Allowing duty-free imports of wheat in the middle of the sowing season, especially when farmers need to be incentivised to produce more of the crop that’s in short supply, isn’t economically the smartest thing to do. Nor is it politically the most expedient, when the country’s two largest wheat-producing states — UP and Punjab — are headed for assembly polls early next year. But given the prevailing situation, the Narendra Modi government was probably left with no choice. Wheat stocks in the central pool have already depleted to nine-year lows.
The new marketing season, beginning April, is likely to see reserves plunge below minimum buffer norms. With farmers short on cash following demonetisation, production prospects for the wheat currently being sown seem uncertain. That being so, the government could have taken few chances. Politically, too, pricey roti can exact a heavier cost than dal, pyaaz or aloo.
The mistake that the Modi government has made is fundamentally about timing, the blame for which lies with the agriculture ministry. By March this year, it was clear that the 2015-16 wheat crop in India wasn’t going to be good. Poor soil and sub-soil moisture levels, thanks to drought, aggravated by high temperatures and absence of winter rain, made this near-inevitable. It was confirmed further during the marketing season, when government agencies were able to procure hardly 23 million tonnes (mt) of grain, compared to 28 mt during the same period last year. Yet, the agriculture ministry reckoned production first at 93.82 mt on February 15 and raised it to 94.04 on May 9, before a marginal downward revision to 93.50 mt on August 2. Krishi Bhawan’s rosy output estimates — as against the private trade’s 80-85 mt and the 2014-15 production figure of 86.53 mt — is what led to the clamping of a 25 per cent import duty on wheat, applicable “without an end date”. This, when open market prices were already firming up by early-May and the situation actually demanded a duty reduction. Farmers wouldn’t have minded that since the bulk of their crop had been sold by then. Had imports been sufficiently contracted during June-August, the current market tightness wouldn’t have arisen. Instead, the duty was cut to 10 per cent as late as September 23 and to nil on December 8, just when farmers are planting the new crop.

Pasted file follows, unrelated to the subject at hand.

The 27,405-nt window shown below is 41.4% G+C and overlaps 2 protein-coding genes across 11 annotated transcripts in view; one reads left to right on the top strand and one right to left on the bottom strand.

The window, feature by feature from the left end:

The wheat episode reflects poorly on the agriculture ministry’s crop estimation machinery and market intelligence systems. Setting that right, including fixing responsibility, has to be accorded top priority. For now, the cost will be borne, unfortunately, by the Indian consumer and farmer.
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